• Facilitated Diffusion: Whether a solute binds to a specific transporter (changes the shape and releases the solute on the other side of the membrane).


  • Osmosis: The diffusion of water through a selectively permeable membrane from the area of higher concentration to the area of lower concentration.

    • The higher solvent (water) concentration area has a low solute concentration.

    • The higher solute concentration has a low solvent concentration.


  • Tonicity: The ability of a solution to affect the fluid volume and the pressure in a cell.

    • If a solute cannot pass through a plasma membrane, but remains more concentrated on one side of the membrane than on the other, it triggers osmosis.


  • Hypotonic Solution: Area surrounding a cell has a lower concentration of nonpermeating solutes than the intracellular fluid.

    • Cells absorb water, swell, and lyse (burst).

  • Hypertonic Solution: Area surrounding cell has a higher concentration of nonpermeating solutes than the intracellular fluid.

    • Cells will lose water and crenate (shrivel).

  • Isotonic Solution: The area surrounding the cell has the same total concentration of nonpermeating solutes as the intracellular fluid.

    • Cells will neither loose nor gain water molecules & do not change size or shape.

Active transport
Active Transport

  • Active Transport: The carrier-mediated transport of a solute through a plasma membrane but against a concentration gradient.

    • Utilizes ATP and energy to move against the normal concentration gradient from an area of low concentration to high concentration.

  • Example: The sodium-potassium pump.

Sodium potassium pump
Sodium-Potassium Pump

  • Used to regulate the balance of sodium and potassium within the cell.

  • 1 ATP molecule exchanges 3 sodium atoms (Na+) for 2 potassium (K+) atoms.

    • Keeps the potassium higher and sodium lower within the cell.

    • Plasma membrane continuously leaks Na+ and K+, so the pump keeps the balance corrected.

    • Na+ and K+ play a critical part in nerve impulses and cardiac function.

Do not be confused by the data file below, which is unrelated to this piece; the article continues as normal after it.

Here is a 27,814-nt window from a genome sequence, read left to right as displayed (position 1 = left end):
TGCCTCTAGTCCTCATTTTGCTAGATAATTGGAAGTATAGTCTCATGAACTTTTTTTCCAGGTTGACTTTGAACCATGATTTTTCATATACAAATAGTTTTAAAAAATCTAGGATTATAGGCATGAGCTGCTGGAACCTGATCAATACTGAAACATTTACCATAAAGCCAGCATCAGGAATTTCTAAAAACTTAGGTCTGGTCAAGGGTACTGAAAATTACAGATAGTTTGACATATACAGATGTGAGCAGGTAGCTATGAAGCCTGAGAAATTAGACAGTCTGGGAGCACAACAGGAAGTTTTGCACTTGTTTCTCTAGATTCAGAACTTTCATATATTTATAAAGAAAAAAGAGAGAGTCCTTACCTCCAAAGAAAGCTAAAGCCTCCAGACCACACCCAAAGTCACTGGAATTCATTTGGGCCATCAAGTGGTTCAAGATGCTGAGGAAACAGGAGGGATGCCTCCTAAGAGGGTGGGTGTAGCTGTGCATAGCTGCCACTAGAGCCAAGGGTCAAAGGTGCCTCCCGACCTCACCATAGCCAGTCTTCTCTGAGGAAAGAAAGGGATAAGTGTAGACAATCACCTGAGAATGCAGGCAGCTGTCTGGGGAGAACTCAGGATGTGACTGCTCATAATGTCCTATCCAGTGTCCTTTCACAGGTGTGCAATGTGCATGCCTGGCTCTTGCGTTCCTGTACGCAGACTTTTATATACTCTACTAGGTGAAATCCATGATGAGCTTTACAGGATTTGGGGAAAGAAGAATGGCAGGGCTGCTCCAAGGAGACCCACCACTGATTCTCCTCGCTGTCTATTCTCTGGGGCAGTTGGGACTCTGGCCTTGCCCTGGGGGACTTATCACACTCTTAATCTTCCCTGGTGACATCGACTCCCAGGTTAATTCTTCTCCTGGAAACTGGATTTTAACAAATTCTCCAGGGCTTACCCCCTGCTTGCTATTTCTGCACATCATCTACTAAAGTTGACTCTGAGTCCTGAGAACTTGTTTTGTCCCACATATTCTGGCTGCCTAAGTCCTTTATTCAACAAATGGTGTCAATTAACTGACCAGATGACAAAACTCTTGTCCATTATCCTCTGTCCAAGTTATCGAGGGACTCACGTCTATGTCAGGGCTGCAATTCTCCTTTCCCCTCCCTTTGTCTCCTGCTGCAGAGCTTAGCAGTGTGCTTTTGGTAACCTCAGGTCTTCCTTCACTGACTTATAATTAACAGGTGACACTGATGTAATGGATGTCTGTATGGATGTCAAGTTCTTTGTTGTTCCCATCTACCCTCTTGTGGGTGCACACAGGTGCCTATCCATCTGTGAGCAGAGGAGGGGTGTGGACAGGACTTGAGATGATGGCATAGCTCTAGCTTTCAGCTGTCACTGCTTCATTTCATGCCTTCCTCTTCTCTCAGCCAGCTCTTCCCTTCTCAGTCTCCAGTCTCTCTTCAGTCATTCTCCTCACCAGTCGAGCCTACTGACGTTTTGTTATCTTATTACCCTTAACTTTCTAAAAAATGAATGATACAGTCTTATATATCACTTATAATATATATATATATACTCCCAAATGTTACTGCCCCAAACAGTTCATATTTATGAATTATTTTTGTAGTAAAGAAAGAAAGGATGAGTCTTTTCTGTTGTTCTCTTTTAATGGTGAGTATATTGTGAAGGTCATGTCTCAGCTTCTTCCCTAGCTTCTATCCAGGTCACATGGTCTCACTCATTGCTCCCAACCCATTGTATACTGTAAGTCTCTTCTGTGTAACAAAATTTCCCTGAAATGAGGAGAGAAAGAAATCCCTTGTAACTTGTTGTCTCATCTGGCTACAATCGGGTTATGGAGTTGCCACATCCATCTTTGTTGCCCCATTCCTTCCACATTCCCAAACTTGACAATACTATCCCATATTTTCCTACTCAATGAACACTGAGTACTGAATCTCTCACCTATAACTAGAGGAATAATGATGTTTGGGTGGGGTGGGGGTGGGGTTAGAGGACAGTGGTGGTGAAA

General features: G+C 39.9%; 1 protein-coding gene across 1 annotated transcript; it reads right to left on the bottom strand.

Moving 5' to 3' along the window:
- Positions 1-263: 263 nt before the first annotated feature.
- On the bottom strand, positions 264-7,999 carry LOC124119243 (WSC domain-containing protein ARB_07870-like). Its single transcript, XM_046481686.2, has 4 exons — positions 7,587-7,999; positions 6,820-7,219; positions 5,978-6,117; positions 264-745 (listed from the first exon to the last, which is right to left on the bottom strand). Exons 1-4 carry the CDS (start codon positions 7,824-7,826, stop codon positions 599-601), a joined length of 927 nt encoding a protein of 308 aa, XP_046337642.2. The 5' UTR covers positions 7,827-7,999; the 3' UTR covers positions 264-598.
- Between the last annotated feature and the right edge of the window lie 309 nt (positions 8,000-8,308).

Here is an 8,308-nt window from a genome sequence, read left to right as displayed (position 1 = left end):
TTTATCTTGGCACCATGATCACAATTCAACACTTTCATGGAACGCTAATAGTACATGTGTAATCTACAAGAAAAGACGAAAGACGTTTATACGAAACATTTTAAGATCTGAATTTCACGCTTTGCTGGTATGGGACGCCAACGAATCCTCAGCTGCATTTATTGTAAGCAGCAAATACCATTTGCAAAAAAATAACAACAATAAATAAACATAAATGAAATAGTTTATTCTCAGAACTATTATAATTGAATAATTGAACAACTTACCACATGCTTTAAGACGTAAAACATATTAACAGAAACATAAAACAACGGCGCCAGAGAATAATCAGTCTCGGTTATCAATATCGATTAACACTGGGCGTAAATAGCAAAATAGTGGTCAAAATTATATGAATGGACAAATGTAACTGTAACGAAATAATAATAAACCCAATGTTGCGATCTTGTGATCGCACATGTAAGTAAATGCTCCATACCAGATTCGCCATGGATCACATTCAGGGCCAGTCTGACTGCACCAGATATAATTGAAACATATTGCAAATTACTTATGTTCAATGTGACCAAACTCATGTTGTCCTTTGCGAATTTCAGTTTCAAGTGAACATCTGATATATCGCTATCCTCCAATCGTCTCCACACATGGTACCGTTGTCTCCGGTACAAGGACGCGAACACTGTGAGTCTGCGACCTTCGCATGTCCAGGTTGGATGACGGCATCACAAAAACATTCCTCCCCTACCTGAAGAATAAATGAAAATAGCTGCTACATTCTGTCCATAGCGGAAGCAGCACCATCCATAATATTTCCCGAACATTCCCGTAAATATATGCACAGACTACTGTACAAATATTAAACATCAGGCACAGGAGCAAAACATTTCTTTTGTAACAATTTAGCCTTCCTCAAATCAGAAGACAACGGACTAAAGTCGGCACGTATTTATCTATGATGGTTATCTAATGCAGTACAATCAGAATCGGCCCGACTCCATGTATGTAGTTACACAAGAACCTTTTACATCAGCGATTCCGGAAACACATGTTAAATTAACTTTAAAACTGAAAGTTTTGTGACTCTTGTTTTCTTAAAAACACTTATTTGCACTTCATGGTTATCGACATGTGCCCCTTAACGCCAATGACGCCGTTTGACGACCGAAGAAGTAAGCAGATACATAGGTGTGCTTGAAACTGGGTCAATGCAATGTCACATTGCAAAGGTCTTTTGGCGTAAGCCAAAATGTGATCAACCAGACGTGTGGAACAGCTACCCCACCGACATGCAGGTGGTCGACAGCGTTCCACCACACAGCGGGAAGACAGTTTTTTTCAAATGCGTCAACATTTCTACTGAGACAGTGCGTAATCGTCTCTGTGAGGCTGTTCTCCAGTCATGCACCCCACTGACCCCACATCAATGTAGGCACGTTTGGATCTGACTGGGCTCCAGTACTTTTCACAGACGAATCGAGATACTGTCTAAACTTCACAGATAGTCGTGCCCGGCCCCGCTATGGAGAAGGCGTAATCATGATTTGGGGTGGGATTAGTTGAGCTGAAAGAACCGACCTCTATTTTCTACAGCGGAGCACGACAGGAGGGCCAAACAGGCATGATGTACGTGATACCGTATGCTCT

Vesicular transport
Vesicular Transport

  • Vesicular transport moves large particles and droplets of fluid or numerous molecules through the plasma membrane all at once.

  • Endocytosis: Vesicular processes that bring matter into the cell. Two types:

    • Phagocytosis: “Cell eating” where foreign particles are engulfed (e.g. monocytes)

    • Pinocytosis: “Cell drinking” where droplets of extracellular fluid containing molecules used by cells are taken in.

  • Exocytosis: Vesicular processes that release matter from the cell.


  • Organelles: The internal structures within a cell that carry out specific functions.

    • Some are surrounded by one or two layers of a unit membrane and are therefore referred to as “membranous organelles.”

  • Membranous Organelles: Nucleus, mitochondria, lysosomes, endoplasmic reticulum, golgi complex.

  • Non-Membranous Organelles: Ribosomes, centrosome, centrioles, basal bodies.

Membranous organelles nucleus
Membranous Organelles: Nucleus

  • Nucleus: The largest organelle, spheroid in shape.

    • Most cells have a single nucleus

    • Nucleus surrounded by nuclear envelope or membrane

  • Nucleoplasm: The material contained within the nucleus.

    • Includes…

      • Chromatin (DNA and protein)

      • Nucleoli (produces ribosomes)

Membranous organelles endoplasmic reticulum er
Membranous Organelles: Endoplasmic Reticulum (ER)

  • Endoplasmic Reticulum: “Little network within the cytoplasm”

  • A system of interconnected channels that extend through the cytoplasm and reach the nuclear membrane.

    • Channels called Cisternae

Membranous organelles endoplasmic reticulum er1
Membranous Organelles: Endoplasmic Reticulum (ER)

  • Two Types:

    • Rough Endoplasmic Reticulum: Channels are covered with ribosomes (synthesize proteins).